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Review: 3:10 to Yuma (2007)

3:10 to Yuma (2007)

Directed by: James Mangold

Premise: Remake of the 1957 film. Troubled rancher Dan Evans (Christian Bale) agrees to help local law enforcement escort outlaw Ben Wade (Russell Crowe) to a train stop, sending Wade to Yuma penitentiary.

What Works: 3:10 to Yuma takes its characters on a journey through the Western myth, encountering many of the facets of the Western genre and critiquing them along the way. As the posse takes Wade to the train stop, they encounter the ugly truths of the Western frontier and this allows Evans and Wade to pontificate on the nature of progress and the darker side of westward expansion. As they do, the film is able to study the character of the two men, especially Wade as he exposes the hypocrisy of law enforcement in a lawless land where natives were wiped out by some of the very people escorting him to the gallows. At the same time, Evans struggles to keep his integrity in the face of Wade’s very convincing speeches. This kind of self-conscious critique about the Western myths are nothing new and were seen before in Unforgiven and The Searchers, but 3:10 to Yuma is able to distinguish itself among the post-Unforgiven Westerns by reversing the theme of these other films. Where Clint Eastwood’s character in Unforgiven and Ray Winstone’s character in The Proposition find themselves tainted by their work with outlaws and their morality is in tatters by the end, the push and pull between Crowe and Bale’s characters entertains the possibility that a man could maintain his integrity despite the hypocrisy and evil all around him. Crowe and Bale capitalize on this and throughout the story, the plot and situations allow for the characters to grow with Evans struggling to maintain his sense of right and wrong and Wade struggling to maintain this cynicism in the face of goodness. The film ultimately comes out with a more optimistic message, although the optimism comes with the cost of blood.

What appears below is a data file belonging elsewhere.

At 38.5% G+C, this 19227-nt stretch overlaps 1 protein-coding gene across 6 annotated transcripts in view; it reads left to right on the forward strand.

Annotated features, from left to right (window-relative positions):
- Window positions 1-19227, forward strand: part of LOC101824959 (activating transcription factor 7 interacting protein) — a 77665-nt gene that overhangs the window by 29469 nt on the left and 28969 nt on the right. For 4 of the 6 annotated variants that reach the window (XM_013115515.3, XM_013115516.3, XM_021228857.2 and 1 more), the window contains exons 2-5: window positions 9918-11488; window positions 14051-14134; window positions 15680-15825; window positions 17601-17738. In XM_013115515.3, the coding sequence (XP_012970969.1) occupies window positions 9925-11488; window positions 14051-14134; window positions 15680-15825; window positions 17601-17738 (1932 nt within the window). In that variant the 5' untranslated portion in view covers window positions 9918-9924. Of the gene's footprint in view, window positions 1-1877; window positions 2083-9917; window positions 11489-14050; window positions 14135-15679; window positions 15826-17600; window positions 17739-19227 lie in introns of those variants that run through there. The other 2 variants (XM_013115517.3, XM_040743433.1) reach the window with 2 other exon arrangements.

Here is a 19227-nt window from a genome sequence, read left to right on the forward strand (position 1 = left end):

What Doesn’t: Some Western fans may find 3:10 to Yuma a bit too violent and a bit too derivative. Although the film does go for some new approaches, it is still a lot of the same material that has been seen in other genre pictures, even though it does that material very well.

Bottom Line: 3:10 to Yuma is not quite as good as Unforgiven or The Proposition, but the performances are so strong and it is so thoughtful about what it is doing that the film earns its place among the best contemporary Westerns.

Episode: #156 (September 9, 2007)